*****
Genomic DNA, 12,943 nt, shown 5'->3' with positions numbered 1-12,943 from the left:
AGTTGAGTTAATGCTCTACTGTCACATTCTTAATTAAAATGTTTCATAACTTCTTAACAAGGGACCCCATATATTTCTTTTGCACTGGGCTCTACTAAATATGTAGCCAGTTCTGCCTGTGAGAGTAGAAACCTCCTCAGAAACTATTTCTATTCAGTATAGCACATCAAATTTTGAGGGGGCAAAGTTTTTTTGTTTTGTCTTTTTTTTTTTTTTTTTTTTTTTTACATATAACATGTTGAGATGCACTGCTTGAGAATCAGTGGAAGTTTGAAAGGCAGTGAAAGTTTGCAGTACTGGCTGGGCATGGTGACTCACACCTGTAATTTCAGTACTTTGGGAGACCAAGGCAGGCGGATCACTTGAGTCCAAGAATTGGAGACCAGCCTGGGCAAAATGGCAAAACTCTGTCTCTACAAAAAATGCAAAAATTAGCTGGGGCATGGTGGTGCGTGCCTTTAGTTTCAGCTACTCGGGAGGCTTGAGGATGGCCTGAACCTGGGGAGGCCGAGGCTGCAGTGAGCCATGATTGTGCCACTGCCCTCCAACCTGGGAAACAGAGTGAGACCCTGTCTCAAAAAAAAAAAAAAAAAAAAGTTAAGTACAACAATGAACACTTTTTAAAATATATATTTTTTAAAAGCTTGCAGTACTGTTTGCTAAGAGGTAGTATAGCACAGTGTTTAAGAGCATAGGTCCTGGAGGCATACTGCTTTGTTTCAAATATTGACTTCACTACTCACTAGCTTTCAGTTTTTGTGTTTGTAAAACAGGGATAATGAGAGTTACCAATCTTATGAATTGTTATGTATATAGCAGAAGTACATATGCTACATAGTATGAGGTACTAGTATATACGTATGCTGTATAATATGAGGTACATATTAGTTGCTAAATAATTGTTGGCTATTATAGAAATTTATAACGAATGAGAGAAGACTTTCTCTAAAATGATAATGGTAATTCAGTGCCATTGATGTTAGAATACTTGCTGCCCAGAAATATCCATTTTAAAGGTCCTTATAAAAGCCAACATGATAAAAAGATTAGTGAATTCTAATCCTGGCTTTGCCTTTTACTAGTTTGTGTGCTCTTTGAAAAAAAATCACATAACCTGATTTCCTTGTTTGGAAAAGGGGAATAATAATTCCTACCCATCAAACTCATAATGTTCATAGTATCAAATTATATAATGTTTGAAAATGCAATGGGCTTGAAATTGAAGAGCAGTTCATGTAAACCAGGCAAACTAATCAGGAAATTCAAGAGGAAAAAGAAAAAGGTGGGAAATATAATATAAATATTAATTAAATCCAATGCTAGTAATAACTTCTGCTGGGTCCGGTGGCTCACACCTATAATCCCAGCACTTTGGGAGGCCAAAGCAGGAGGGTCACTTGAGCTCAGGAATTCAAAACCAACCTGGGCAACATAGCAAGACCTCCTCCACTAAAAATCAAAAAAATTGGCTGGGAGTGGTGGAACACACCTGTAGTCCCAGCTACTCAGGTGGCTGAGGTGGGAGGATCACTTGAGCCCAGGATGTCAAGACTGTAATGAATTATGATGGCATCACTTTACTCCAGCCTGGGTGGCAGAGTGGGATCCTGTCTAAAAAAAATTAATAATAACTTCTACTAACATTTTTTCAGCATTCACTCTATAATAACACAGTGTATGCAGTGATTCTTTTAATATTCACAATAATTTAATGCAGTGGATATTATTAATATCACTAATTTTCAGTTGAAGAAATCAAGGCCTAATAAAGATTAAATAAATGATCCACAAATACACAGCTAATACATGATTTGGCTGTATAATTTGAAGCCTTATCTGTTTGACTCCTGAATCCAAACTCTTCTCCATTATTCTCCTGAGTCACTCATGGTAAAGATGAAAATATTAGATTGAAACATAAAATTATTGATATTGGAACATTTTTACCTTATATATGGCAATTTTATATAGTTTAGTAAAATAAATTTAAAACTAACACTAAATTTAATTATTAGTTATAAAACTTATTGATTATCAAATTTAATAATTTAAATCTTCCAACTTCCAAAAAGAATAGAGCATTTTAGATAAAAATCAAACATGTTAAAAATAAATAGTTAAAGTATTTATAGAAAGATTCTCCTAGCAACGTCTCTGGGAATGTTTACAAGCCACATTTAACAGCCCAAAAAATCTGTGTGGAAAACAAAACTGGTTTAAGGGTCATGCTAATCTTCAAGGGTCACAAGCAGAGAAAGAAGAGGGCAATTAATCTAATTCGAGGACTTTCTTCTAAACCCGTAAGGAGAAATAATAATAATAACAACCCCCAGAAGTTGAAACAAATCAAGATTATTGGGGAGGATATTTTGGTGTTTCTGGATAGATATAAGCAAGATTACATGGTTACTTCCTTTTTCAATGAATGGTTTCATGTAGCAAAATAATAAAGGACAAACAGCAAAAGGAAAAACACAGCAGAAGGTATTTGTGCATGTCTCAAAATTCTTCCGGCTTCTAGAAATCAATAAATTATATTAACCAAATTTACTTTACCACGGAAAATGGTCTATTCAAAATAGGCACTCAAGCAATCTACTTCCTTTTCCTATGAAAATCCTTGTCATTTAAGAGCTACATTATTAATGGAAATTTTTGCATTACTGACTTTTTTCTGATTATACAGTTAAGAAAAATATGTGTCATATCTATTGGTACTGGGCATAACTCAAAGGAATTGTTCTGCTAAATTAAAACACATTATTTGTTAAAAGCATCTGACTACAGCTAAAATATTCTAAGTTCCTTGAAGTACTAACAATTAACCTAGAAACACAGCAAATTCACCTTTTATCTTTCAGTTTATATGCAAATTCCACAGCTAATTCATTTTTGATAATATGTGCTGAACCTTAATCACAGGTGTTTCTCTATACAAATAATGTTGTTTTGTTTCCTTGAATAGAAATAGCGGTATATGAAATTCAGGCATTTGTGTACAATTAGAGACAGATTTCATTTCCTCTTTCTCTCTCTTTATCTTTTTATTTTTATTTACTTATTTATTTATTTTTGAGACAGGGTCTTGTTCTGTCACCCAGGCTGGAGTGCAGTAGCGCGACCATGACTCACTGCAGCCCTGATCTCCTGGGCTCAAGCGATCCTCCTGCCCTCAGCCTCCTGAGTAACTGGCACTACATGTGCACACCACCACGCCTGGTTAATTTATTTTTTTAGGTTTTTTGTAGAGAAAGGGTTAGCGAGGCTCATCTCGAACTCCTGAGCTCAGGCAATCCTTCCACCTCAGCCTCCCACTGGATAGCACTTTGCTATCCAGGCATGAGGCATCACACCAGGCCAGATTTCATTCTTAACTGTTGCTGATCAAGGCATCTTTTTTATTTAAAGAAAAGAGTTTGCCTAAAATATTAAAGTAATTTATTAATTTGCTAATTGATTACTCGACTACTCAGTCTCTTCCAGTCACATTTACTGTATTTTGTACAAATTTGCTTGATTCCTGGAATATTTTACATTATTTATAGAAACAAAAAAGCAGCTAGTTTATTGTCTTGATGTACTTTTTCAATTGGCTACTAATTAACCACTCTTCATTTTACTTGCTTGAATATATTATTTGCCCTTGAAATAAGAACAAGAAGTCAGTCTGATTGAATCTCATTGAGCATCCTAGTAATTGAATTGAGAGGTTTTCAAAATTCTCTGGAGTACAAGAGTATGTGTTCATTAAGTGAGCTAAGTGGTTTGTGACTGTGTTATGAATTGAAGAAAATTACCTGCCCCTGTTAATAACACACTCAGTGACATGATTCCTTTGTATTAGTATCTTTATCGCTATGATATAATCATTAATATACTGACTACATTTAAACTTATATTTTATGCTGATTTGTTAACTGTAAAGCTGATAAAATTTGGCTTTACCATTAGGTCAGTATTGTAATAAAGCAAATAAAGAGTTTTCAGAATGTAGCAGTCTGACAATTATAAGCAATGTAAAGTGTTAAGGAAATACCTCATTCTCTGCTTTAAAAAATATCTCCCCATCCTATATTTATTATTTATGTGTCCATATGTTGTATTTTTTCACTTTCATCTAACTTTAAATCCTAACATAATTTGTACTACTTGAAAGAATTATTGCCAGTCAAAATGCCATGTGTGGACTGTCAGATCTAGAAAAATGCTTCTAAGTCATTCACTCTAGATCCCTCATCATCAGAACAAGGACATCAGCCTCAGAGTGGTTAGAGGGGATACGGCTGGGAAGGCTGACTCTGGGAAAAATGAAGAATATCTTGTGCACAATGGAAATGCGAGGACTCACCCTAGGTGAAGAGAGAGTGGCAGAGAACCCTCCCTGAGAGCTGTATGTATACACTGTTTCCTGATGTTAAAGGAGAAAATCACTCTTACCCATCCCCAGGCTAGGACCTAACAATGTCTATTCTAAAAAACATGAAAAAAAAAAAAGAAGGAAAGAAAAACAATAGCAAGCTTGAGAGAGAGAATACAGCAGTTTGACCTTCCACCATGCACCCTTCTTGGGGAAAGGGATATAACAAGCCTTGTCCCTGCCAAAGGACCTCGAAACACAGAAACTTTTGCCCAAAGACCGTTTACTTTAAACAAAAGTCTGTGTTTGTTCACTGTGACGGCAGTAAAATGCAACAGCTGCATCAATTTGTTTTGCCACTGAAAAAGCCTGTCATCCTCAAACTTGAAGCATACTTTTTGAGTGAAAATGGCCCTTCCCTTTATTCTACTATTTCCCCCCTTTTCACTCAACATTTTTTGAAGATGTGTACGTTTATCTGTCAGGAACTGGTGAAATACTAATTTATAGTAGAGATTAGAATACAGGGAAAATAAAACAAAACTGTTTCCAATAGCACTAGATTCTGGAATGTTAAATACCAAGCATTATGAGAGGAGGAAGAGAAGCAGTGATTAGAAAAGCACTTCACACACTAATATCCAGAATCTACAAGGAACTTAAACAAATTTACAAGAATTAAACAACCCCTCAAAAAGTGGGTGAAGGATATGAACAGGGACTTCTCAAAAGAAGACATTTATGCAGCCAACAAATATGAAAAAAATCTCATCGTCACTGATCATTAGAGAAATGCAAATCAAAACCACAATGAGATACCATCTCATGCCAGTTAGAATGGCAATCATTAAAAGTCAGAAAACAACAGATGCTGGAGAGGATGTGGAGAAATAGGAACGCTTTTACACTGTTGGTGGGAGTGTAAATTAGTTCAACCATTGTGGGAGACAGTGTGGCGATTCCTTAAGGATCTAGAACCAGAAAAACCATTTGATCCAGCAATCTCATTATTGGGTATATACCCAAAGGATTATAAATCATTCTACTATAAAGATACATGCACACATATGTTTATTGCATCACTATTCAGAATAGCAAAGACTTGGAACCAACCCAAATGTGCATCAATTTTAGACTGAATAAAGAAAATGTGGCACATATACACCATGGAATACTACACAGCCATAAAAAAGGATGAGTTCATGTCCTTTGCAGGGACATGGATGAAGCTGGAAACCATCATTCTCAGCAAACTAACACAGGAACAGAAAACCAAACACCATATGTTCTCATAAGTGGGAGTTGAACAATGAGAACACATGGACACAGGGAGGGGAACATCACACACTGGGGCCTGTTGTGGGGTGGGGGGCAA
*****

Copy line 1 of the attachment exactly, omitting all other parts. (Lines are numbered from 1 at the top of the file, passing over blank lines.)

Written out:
Genomic DNA, 12,943 nt, shown 5'->3' with positions numbered 1-12,943 from the left: